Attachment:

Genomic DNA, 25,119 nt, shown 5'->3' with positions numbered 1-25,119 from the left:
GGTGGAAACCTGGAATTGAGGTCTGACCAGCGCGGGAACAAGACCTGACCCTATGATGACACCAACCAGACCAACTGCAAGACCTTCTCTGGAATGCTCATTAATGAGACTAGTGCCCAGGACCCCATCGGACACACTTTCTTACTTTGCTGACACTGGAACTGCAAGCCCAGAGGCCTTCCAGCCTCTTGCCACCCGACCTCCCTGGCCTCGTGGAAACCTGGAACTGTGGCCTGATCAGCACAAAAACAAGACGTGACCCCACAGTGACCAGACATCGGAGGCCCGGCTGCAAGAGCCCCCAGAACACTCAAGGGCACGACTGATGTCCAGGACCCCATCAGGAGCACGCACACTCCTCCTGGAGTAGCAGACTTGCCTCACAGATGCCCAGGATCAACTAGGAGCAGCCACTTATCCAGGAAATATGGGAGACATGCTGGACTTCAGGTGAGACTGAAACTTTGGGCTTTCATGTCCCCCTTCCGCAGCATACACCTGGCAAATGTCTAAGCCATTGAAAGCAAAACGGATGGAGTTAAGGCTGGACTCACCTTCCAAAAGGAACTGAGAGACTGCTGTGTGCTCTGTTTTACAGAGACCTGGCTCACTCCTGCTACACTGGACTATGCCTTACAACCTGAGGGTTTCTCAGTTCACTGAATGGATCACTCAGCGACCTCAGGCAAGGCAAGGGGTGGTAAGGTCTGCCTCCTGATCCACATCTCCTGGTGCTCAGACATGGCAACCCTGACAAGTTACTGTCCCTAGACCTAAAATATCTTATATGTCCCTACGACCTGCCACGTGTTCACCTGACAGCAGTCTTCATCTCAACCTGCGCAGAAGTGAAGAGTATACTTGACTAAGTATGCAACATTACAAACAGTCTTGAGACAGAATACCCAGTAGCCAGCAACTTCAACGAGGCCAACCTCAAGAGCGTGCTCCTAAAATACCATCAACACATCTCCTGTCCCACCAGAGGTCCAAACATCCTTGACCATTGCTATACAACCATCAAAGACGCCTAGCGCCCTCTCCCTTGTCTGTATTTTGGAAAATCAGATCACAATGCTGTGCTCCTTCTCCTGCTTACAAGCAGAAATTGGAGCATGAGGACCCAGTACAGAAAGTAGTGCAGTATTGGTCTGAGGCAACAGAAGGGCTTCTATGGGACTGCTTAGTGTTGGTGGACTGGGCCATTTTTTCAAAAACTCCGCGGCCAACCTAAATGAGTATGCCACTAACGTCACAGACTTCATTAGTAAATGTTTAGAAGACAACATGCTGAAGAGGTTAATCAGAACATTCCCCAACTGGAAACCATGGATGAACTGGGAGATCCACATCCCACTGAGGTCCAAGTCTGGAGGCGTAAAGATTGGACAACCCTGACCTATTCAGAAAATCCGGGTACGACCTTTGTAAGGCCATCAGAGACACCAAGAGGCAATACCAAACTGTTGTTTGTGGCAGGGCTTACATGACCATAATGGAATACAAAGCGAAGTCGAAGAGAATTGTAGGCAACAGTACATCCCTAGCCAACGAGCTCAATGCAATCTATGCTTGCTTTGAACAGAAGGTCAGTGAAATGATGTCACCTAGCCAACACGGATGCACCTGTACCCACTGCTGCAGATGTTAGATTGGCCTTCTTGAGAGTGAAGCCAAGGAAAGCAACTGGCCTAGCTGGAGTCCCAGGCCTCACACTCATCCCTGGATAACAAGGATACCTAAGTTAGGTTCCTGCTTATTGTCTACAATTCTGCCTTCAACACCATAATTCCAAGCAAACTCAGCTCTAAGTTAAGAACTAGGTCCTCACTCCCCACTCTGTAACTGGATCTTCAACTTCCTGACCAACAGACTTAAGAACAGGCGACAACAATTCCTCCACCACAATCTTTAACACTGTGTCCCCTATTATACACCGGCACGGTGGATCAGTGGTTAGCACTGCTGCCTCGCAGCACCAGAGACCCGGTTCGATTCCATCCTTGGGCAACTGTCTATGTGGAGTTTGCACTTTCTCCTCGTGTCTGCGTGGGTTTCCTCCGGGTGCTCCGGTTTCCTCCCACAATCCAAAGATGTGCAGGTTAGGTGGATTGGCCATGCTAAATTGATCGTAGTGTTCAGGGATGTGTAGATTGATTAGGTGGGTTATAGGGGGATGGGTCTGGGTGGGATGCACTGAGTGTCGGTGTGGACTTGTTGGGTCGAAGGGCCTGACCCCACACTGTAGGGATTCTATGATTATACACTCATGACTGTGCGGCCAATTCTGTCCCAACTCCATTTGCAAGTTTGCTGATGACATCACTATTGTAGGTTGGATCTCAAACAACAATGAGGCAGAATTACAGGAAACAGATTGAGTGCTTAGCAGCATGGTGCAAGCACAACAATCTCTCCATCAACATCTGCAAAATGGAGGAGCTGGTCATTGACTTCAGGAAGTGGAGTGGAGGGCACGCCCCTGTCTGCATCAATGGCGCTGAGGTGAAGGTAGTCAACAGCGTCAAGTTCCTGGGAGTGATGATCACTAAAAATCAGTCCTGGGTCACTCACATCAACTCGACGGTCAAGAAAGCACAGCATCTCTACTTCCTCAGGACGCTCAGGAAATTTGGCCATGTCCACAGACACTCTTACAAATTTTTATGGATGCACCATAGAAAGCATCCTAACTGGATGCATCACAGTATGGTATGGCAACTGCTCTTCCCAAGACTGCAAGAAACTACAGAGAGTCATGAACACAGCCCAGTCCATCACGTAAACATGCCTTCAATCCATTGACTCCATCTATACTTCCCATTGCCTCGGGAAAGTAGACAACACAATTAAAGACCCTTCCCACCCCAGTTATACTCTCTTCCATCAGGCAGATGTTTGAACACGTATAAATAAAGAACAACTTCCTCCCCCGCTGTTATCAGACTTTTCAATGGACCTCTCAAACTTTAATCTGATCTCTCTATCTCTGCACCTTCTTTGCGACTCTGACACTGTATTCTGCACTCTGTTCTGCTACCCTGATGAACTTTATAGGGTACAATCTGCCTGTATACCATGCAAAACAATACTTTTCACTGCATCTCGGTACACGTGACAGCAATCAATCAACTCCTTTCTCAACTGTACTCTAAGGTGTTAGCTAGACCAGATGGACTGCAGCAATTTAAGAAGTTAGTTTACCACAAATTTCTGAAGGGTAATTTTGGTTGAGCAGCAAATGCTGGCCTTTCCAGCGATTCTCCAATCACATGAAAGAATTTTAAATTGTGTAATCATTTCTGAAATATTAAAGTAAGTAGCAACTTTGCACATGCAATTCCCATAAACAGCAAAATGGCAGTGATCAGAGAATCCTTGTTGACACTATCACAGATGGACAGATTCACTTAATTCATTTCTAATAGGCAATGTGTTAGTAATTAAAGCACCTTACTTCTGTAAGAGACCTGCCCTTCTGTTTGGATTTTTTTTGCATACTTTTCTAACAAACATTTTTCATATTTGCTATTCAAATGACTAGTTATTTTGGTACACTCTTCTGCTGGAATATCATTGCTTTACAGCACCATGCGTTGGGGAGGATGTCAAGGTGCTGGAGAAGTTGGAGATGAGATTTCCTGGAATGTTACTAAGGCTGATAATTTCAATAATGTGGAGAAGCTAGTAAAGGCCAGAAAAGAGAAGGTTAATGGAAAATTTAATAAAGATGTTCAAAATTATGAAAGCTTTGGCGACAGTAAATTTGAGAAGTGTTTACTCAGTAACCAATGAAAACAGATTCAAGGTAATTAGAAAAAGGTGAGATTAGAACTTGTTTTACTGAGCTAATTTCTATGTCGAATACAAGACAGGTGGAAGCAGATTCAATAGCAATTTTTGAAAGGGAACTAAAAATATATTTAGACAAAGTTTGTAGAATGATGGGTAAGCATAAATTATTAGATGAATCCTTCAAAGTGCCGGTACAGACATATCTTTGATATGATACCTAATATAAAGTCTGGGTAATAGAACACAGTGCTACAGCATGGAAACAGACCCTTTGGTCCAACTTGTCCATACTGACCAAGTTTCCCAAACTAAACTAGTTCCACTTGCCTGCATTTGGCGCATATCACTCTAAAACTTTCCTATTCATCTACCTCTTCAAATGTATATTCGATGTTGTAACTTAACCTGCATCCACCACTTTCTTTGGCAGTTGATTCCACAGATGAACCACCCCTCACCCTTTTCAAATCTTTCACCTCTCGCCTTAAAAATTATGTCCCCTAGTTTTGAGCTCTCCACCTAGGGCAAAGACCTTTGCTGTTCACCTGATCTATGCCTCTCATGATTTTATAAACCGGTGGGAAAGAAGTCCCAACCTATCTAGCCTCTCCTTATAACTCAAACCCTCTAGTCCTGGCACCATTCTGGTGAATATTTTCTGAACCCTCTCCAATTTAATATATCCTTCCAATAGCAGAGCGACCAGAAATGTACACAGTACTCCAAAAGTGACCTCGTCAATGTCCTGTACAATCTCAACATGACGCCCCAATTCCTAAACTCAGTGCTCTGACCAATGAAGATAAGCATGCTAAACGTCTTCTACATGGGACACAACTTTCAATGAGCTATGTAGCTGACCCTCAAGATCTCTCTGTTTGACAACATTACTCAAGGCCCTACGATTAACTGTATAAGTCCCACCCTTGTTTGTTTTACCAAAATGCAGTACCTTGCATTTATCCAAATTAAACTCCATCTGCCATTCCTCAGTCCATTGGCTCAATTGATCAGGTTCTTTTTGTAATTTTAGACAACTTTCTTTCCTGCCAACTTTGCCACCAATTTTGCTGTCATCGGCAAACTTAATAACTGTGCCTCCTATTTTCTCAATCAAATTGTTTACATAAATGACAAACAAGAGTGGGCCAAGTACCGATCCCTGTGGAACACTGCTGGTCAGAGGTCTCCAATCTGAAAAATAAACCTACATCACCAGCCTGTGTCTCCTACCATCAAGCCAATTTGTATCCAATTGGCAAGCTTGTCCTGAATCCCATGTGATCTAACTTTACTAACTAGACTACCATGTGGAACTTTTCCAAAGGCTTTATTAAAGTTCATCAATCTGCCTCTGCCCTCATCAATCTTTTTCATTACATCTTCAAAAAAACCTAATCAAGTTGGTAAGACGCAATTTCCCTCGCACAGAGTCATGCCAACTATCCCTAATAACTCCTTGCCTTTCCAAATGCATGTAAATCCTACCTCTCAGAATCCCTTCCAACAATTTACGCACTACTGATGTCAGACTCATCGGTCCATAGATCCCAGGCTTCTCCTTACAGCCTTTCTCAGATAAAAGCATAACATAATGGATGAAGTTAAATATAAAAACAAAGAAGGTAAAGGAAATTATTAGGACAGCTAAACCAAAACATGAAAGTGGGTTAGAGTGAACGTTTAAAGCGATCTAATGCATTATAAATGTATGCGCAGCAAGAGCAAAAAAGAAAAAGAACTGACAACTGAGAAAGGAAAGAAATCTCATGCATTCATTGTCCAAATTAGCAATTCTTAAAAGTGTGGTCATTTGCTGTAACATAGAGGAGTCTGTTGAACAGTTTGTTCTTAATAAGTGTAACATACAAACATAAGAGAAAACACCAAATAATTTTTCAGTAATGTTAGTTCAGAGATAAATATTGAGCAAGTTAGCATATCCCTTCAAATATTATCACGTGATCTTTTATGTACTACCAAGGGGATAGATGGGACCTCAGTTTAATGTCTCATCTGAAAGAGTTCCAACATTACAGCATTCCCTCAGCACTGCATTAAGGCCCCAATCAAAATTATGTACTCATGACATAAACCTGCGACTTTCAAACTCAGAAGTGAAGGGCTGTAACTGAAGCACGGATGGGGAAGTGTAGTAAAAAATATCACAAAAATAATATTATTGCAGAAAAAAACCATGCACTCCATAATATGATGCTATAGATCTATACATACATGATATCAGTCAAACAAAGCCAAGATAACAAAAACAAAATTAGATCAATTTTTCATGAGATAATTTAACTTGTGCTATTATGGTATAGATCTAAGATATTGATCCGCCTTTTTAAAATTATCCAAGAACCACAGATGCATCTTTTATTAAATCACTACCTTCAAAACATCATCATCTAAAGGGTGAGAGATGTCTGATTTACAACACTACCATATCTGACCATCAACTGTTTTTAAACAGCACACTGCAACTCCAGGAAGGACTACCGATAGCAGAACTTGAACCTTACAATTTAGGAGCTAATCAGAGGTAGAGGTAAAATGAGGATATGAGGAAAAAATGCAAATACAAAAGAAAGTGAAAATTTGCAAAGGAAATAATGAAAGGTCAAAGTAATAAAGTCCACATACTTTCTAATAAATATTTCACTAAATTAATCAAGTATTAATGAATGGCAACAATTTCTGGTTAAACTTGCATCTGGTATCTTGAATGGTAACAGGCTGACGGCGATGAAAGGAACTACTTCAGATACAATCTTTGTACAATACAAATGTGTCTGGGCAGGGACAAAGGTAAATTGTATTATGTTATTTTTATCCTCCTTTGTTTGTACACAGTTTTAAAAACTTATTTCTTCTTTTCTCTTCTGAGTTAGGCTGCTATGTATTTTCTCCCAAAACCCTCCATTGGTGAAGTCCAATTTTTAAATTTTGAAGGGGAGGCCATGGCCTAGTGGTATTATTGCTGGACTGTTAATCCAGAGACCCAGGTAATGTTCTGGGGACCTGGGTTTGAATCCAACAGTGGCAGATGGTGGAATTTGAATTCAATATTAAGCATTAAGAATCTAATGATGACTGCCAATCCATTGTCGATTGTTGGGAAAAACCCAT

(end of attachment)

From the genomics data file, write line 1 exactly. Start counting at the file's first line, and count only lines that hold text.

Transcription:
Genomic DNA, 25,119 nt, shown 5'->3' with positions numbered 1-25,119 from the left: